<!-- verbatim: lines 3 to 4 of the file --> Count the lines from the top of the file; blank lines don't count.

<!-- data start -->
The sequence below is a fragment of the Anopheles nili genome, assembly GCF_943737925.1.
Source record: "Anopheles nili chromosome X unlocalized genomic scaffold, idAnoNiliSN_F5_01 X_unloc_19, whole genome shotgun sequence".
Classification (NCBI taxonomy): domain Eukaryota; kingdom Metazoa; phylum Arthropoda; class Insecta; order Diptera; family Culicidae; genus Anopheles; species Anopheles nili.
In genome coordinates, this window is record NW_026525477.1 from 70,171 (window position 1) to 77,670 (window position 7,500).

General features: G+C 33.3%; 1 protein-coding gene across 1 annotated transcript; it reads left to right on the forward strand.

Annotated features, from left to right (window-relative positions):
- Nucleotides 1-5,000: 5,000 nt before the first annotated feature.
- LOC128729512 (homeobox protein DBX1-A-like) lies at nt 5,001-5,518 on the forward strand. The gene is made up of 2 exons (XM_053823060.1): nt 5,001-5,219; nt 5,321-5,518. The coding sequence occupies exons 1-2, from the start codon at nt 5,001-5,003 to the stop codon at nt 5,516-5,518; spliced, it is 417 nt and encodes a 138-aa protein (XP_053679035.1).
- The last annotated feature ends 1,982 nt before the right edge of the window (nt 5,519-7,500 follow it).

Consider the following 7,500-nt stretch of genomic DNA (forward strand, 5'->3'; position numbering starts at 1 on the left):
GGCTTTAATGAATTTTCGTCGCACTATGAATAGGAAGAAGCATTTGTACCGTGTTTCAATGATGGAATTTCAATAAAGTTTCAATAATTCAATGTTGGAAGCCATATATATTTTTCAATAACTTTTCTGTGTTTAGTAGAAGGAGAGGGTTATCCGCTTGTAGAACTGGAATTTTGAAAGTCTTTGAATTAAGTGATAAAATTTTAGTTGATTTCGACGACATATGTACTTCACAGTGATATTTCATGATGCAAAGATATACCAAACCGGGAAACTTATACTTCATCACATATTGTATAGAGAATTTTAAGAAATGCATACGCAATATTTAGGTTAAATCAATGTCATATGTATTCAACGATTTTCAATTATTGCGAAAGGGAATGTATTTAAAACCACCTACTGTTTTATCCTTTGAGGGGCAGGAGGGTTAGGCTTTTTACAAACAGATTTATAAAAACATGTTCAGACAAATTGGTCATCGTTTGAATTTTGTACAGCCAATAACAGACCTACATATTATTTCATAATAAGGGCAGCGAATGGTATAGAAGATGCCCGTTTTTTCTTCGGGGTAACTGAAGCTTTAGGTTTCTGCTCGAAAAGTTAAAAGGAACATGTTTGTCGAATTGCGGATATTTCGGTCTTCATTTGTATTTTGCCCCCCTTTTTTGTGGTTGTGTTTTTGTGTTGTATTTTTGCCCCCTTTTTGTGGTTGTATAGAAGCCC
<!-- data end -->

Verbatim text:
Classification (NCBI taxonomy): domain Eukaryota; kingdom Metazoa; phylum Arthropoda; class Insecta; order Diptera; family Culicidae; genus Anopheles; species Anopheles nili.
In genome coordinates, this window is record NW_026525477.1 from 70,171 (window position 1) to 77,670 (window position 7,500).